City officials in Lodi, Calif., voted unanimously Wednesday to allow prayers in Jesus' name before City Council meetings.
The 5- 0 vote reverses a policy instituted in May that required all prayers to be "non-sectarian and non-denominational."
The council is developing a new prayer policy allowing uncensored invocations that avoid favoring any religion. The policy also would encourage participation by representatives from diverse religious and nonreligious groups, the Lodi News-Sentinel reported.
(Photo: Former Navy Chaplain Gordon James Klingenschmitt, founder of the Pray In Jesus Name Project)
The case stems from a letter the Freedom From Religion Foundation sent the council in May complaining about its practice of opening meetings with prayers that invoked the name of Jesus. The atheist organization said the prayers "lead a reasonable observer to believe that the Council is endorsing not only religion over nonreligion but also Christianity over other faiths."
The council instituted a ban on sectarian prayer, which resulted in protests, rallies and an online petition arguing that ban on prayer in Jesus' name was unconstitutional. The petition, organized by the Pray In Jesus Name Project, generated thousands of signatures.
On Wednesday, more than 700 Lodi residents packed the auditorium for a public hearing on the issue. Some advocated a moment of silence. Others called for a total ban on prayers, while others supported prayers in Jesus' name.
During the hearing, former Navy Chaplain Gordon James Klingenschmitt, founder of the Pray In Jesus Name Project, advocated for allowing not only Christian prayers but also atheist, Muslim, Jewish and Buddhist invocations.
He called the vote a victory for free speech. "This victory should inspire legislators across America that 85 percent of polled voters want you to allow public prayers in Jesus' name, even in public venues," Klingenschmitt said in a statement. "Don't cave-in to empty threats of lawsuits by atheist complainers. Christian voters will rally to support you, and Jesus is not an illegal word."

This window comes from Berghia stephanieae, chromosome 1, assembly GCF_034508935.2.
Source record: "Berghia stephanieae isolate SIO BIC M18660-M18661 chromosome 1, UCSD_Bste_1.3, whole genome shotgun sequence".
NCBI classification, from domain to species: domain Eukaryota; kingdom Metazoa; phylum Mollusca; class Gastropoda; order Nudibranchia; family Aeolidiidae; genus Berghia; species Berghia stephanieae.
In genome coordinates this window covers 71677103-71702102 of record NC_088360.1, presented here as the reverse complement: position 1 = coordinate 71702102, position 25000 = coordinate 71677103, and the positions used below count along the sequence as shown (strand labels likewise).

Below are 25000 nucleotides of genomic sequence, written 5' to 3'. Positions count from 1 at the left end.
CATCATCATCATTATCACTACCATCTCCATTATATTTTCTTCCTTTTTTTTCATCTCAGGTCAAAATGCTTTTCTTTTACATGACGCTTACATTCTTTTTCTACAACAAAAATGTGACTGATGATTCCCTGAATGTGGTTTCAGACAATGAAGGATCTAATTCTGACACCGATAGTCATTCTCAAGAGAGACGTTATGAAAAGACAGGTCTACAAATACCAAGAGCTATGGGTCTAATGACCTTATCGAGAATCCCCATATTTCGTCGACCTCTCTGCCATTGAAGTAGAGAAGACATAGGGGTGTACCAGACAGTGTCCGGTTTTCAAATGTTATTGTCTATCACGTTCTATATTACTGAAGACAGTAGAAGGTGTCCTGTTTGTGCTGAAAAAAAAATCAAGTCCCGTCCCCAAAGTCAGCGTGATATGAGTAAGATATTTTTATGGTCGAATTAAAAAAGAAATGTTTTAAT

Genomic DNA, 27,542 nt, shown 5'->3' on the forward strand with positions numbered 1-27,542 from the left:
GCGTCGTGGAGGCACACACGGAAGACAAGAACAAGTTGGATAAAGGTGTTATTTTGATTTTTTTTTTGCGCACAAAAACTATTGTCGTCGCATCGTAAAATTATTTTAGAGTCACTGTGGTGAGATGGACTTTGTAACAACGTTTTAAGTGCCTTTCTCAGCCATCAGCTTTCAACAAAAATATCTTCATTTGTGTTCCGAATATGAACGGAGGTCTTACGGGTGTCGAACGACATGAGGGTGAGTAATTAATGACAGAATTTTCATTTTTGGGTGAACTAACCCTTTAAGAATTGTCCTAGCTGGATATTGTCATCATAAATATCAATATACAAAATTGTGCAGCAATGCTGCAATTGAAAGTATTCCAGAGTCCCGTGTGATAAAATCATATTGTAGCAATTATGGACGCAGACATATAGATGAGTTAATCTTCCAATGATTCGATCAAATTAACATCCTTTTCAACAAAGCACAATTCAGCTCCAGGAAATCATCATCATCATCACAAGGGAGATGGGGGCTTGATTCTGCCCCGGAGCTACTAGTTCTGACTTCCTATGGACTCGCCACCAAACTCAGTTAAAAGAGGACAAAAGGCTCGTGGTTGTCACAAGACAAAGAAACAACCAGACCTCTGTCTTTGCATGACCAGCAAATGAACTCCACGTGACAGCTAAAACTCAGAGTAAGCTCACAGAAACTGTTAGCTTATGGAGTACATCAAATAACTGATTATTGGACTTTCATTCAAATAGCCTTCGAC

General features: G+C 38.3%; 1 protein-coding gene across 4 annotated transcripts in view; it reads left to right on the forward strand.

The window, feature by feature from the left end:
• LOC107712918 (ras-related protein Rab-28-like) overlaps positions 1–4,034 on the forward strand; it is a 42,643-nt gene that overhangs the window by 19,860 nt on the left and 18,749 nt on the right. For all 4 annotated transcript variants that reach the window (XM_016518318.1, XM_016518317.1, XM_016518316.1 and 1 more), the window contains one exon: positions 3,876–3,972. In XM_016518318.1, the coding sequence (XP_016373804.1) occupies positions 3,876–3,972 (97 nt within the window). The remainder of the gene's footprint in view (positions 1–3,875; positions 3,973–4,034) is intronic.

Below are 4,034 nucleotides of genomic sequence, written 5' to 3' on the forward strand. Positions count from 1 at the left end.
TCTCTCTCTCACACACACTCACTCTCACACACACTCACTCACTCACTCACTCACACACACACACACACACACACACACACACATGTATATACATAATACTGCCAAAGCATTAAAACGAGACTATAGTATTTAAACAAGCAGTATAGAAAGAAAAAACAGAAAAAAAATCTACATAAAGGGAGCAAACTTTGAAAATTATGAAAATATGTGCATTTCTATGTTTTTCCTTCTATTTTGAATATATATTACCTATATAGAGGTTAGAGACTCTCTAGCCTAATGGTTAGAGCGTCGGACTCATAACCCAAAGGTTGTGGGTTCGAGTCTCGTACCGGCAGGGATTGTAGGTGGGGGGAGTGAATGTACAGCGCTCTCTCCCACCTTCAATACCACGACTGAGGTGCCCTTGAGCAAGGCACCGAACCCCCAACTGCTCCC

The Lodi City Council decision follows votes in three other California cities - Tehachapi, Tracy, and Turlock - to allow uncensored prayers. All three cities received letters from the Freedom From Religion Foundation.
Despite the revised policy in Lodi, Freedom From Religion Foundation co-founder Annie Gaylor said her group will likely sue Lodi or one of the other three California cities over their prayer policies.
"We'll see how it pans out and probably will have to sue because there is widespread disrespect for the law in the state of California," Gaylor told the Lodi News-Sentinel.
She said before filing her group will watch the invocations under the new Lodi policy. It will also monitor the other cities to see which would make the best test case.
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